Virgin Atlantic and British Airways calls for action to reduce immigration queues at London Heathrow

victoria@aviationnews-online.com
By victoria@aviationnews-online.com August 13, 2018 14:19

Virgin Atlantic and British Airways calls for action to reduce immigration queues at London Heathrow

Two of the largest UK airlines, British Airways and Virgin Atlantic, have independently called on the government to improve waiting times at the border at London Heathrow airport. During this summer, international visitors were reporting waiting times of more than two hours. The rise in demand for visitors to the UK coupled with a reduced UK Border Force was blamed for the delays.

Virgin Atlantic said that US passenger numbers increased by 20% this year, and has called for urgent action to reduce the waiting times.

Craig Kreeger, CEO of Virgin Atlantic, said: “This summer significant queues at Border Control mean that thousands of visitors have faced two hour queues to get their passports checked, leaving them frustrated before they’ve even started their trip. At Virgin Atlantic we’re doing our bit to try and help our international customers –providing extra staff, as well as drinks and snacks for the queue – but only the Border Force can resolve these unacceptable queue times and they must take action.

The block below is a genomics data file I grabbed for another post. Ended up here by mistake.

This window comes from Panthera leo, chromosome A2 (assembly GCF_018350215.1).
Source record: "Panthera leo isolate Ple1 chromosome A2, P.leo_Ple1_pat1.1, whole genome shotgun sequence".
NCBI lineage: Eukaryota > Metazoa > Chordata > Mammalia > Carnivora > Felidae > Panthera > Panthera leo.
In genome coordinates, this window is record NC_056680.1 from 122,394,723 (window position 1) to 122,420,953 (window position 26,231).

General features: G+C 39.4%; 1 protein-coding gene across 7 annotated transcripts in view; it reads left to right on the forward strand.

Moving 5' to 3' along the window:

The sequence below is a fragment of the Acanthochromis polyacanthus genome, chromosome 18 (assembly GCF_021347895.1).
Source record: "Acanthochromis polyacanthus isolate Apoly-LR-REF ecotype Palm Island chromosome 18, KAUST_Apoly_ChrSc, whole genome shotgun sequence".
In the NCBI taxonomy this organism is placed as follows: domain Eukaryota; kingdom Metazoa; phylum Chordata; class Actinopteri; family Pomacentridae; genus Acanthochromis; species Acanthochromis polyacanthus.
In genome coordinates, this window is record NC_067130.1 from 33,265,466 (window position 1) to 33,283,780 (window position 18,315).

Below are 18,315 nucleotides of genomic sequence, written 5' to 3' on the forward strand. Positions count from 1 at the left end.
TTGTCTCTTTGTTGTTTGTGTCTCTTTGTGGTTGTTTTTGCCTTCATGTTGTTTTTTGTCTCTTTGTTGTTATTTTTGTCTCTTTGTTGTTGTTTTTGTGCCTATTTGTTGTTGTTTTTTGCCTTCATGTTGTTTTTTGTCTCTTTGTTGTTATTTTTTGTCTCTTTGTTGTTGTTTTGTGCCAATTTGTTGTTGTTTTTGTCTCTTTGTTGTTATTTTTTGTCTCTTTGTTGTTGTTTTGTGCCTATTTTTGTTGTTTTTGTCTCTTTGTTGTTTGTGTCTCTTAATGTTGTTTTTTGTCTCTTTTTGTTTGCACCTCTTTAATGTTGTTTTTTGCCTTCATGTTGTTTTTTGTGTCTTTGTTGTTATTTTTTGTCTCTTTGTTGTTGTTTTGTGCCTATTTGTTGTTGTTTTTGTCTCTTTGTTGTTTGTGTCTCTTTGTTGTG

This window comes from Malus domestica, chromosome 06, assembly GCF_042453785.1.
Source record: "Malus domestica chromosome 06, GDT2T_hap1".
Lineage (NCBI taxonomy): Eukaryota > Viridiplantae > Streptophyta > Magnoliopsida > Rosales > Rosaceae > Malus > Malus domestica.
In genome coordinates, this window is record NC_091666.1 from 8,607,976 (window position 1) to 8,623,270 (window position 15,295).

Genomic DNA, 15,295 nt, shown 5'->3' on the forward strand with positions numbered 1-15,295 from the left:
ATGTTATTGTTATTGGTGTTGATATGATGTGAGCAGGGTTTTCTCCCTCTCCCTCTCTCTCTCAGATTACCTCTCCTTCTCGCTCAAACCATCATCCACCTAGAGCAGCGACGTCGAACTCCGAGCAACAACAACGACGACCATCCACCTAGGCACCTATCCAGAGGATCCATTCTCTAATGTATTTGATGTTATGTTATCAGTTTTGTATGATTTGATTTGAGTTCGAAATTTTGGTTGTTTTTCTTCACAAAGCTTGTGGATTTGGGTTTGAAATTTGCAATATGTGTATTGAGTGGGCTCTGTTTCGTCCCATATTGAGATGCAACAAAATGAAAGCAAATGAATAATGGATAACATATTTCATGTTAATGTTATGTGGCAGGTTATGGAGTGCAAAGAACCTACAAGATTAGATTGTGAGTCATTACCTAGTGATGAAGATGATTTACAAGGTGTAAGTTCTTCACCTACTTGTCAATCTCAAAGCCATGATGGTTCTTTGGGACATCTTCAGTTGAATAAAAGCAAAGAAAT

British Airways chief executive Alex Cruz wrote to the Times newspaper to express his dismay at the two-hour immigration lines, which he says are now the “norm” for many non-European travellers at Heathrow.

Cruz said that one proposal being discussed by the UK government was to consider fast track lanes for UK passport holders only without any proposal for solving other delays sends a poor message for a country trying to prove it was open for business as it prepares to leave the European Union. Cruz described the immigration situation at Heathrow as a “farce,” calling it worse than any other European airport. “What kind of message does this send, as we try to build links outside the EU?”

Currently, the UK Border Force has a Service Level Agreement (SLA) to process at least 95% of non-EEA passengers, such as those from the US or China, through immigration within 45 minutes. In July there was only one day when this target was met, and the longest queue time occurred on 6th July when non EEA visitors spent up to two hours 36 minutes waiting in immigration queues.

In response to the letter sent by Cruz, the Home Office said: “We understand the frustration for those who have experienced longer waits and remain fully committed to working with our partners to reduce waiting times as far as is possible. At the same time, we will not compromise the essential checks we carry out at the border, which keep our country safe.”

victoria@aviationnews-online.com
By victoria@aviationnews-online.com August 13, 2018 14:19